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The new enemy. By Ricardo Lorenzetti

The enemy has entered in our houses, overwhelming us. On a daily basis, we feel insecure since we can lose our health, income or quality of life in the blink of an eye.

Fear paralyzes us due to the permanent threat of an unrecognizable enemy.

Frustration dominates us because the future seems worse than the past.

Nature, on its hand, seems to have gotten angry with humans and is getting increasingly aggressive.

The pandemic, the insecurity, the fear, the frustration and the current environmental collapse have caused several social explosions, which cannot be resolved by institutions. Hence, the authoritarian temptation to limit individual rights has emerged.

This widespread pessimism has led to believe that with small or large adjustments to the existing status quo, there will be an improvement. History has taught us that this only leads to a prolonged decline that ends in a crisis, producing profound change.

That is why it is necessary to act beforehand, changing the direction in which we are going to and creating a unifying idealism, capable of breaking the vicious circle that this tragedy is generating.

One of those transformations comes from the environmental movement, especially in the field of the pandemic.

The globally accepted approach to deal with the Covid19 pandemic is based on the “health model.” Its justification is that there is a transitory crisis caused by a virus that affects human health in a massive way, generating a contagion curve that rises and falls.

This approach is, first, unilateral. Its preponderant objective is the protection of human life and health. Transitory: since there are drastic measures that imply limiting our freedoms, slowing down the economy and introducing large investments by the State, limited to the duration of the pandemic; Defensive: because there is a danger that requires controlling the demand on health systems to avoid their saturation.

Within the international environmental forums, the uncomfortable questions have arisen: what happens if what we are experiencing is not just a transitory crisis? What would happen if there were new outbreaks or the emergence of another virus next year? What would happen if an environmental disaster occurred, forcing similar measures?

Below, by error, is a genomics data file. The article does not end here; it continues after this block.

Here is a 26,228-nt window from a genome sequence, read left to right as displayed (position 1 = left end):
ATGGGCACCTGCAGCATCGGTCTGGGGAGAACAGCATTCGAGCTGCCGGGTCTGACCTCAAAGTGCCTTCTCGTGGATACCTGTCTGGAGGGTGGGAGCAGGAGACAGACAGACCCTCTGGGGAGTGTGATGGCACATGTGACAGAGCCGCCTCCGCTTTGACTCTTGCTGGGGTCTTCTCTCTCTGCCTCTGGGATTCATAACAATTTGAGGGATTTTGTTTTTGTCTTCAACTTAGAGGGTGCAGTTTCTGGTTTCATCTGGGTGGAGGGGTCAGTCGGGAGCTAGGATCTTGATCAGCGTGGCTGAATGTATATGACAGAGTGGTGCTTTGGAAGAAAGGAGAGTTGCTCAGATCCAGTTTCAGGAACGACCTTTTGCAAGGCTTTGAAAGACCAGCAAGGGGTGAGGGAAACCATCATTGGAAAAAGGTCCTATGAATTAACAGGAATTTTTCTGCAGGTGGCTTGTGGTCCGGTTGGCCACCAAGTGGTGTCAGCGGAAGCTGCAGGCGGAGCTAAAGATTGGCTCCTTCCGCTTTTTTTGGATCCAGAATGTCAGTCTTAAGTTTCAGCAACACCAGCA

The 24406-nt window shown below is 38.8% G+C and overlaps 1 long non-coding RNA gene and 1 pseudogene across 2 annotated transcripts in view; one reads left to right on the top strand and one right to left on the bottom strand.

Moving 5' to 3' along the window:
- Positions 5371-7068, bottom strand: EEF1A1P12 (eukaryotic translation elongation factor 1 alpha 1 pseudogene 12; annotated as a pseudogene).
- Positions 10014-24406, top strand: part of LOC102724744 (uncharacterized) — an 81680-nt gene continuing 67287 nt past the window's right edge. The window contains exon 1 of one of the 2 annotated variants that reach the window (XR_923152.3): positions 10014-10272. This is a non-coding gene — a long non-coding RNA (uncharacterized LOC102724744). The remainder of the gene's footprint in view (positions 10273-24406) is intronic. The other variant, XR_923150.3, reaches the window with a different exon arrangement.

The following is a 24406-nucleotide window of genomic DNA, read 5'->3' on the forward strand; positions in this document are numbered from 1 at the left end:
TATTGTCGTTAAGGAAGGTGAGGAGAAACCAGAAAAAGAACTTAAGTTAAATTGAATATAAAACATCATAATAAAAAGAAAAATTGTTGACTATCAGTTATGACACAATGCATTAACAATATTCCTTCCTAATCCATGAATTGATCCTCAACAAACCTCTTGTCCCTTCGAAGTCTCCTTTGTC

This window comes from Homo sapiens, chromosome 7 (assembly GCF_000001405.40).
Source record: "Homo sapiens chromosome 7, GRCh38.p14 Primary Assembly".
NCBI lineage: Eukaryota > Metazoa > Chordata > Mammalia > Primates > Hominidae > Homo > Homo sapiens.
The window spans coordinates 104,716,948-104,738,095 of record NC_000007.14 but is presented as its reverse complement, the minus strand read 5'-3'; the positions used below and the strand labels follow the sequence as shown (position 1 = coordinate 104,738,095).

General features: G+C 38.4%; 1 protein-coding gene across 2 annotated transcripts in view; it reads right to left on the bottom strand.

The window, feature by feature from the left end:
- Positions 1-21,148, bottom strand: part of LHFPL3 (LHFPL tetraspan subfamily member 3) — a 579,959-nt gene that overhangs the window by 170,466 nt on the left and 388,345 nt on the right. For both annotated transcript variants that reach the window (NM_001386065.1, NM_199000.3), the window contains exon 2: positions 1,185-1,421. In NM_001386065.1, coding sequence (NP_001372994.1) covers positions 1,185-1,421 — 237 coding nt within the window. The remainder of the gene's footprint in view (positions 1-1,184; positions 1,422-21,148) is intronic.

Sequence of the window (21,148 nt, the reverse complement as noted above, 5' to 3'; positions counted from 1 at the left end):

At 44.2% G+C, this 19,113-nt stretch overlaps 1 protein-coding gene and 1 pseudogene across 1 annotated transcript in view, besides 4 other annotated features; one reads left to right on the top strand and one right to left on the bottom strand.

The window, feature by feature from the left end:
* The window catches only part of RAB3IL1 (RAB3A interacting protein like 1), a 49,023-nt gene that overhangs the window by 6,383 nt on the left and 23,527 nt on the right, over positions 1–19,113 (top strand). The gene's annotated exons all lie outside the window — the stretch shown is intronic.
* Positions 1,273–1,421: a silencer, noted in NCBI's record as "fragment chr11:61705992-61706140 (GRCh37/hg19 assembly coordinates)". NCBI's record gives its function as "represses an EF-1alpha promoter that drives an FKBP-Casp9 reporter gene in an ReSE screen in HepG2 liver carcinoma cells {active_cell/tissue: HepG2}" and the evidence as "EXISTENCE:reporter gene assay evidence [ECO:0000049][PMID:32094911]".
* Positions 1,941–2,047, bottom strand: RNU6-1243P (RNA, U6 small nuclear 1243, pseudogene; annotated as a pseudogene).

In this context: Will people accept a new quarantine? Will the economy endure another paralysis? Will States be able to continue contributing with social and economic assistance?

This questions are pertinent because this phenomenon is noticeably different.

The scientific data shows a repetition of catastrophic events that indicates that it isn’t just a transitory crisis, but the advent of a systemic collapse. Examples abound: analysis of zoonosis show that they are beginning to recur more frequently because the transmission barriers between animals and humans have deteriorated. Climate change can cause new diseases, or major droughts, or destructive floods or storms, as we have seen recently in Argentina, Brazil, Australia, Siberia, USA.

These events occur in a time and space that neutralize the traditional human response capacity.

Fifty years ago, there were diseases originated by the consumption of wild animals in Amazonia or Asia, but they were ignored by the world. Now, transport systems have enabled them to move from one end of the planet to the other in just a few months.

The level of globalization makes frontier controls ineffective to this situation, creating great difficulties in undertaking an organized response. The best evidence that this is a different type of phenomenon is that it has surprised the scientific community, surpassing our technological abilities. We only used hand sanitization and quarantines to cope with this situation, which seem to be quite medieval instruments, considering the advances we have made in the last decades.

The environmental model, on the other hand, indicates that the course of these processes must be prevented, since there will be no different outcomes if we continue doing the same as in the last hundred years.

The model is different because it is systemic. It is not based on a single factor (health), but on a profound analysis of the system and on the modification of a multiplicity of elements that can lead to a different result.

It is proactive. It is not defensive, but it rather proposes active public policies to prevent the phenomenon from recurring or, if it does recur, it can reappear with less intensity.

It is permanent: it is not a transitory measure, but a constant modification of the course of events.

That is why it isn’t’ accurate to speak of a “post-pandemic” phase, since it is about adjusting to this new paradigm, meaning that we’ll have to deal with phenomena like this on and on. The “environmental paradigm” implies changing the economy and governance to bring the economic, social and environmental systems into coordination. It signifies a change of values, of culture, understanding that there is no human health without nature’s well-being.

The environmental gaze has ceased to be a distant idealistic point of view to become a concrete global governance project. “Let’s take nature seriously” seems to be the 21st century’s lemma.